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anonymous

  • 4 years ago

Evaluate \[\sum_{k=0}^{n}(-4)^{k}\](n+k choose 2k) in closed form.

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  1. anonymous
    • 4 years ago
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    it should be mulitiplied...

  2. anonymous
    • 4 years ago
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    http://letmegooglethat.com/?q=+Evaluwate+n%2Bk+choose+2k

  3. anonymous
    • 4 years ago
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    did that help

  4. anonymous
    • 4 years ago
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    I'm going to check it and then let you know... thanks

  5. JamesJ
    • 4 years ago
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    You want \[ \sum_{k=0}^n (-4)^k { n+k \choose 2k } \] yes?

  6. anonymous
    • 4 years ago
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    yes

  7. JamesJ
    • 4 years ago
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    Right. Let's test a few values and see if we can detect a pattern n=0: sum = 1 n=1: \[ \Sigma = (-4)^0 { 0 \choose 0} + (-4)^1 { 2 \choose 2} = 1 - 4 = -3 \] n=2: \[ \Sigma = (-4)^0 { 2 \choose 0} + (-4)^1 { 3 \choose 2} + (-4)^2 { 4 \choose 4} \] \[ = 1 -4(3) + 16(1) = 5 \]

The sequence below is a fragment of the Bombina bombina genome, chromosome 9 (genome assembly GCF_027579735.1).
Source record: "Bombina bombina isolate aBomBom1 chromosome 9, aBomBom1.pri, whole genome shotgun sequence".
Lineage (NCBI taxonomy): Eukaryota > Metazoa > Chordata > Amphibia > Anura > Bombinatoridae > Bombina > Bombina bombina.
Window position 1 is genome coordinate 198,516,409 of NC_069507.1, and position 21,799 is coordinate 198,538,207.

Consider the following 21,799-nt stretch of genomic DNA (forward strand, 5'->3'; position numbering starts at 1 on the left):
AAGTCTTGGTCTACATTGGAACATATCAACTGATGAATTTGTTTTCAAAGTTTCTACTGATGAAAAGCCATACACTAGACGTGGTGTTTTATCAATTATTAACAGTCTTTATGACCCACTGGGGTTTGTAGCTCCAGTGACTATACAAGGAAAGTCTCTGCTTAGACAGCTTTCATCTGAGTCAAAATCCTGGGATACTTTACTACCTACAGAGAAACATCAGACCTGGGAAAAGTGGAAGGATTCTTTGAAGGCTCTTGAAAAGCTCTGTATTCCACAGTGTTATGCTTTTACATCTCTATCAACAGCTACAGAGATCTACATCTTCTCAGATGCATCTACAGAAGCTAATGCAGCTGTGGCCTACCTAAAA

8. JamesJ
    • 4 years ago
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    If you calculate this further, you'll find n = 3, sum = -7 n = 4, sum = 9 n = 5, sum = -11

  9. JamesJ
    • 4 years ago
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    Hence it looks like the sum is equal to \[ (-1)^n(2n+1) \] To prove that, now, use induction and/or other identities you have for binomial coefficients.

  10. anonymous
    • 4 years ago
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    Thanks, we were just confused with what the sum would be equal to...I'll get to work on that

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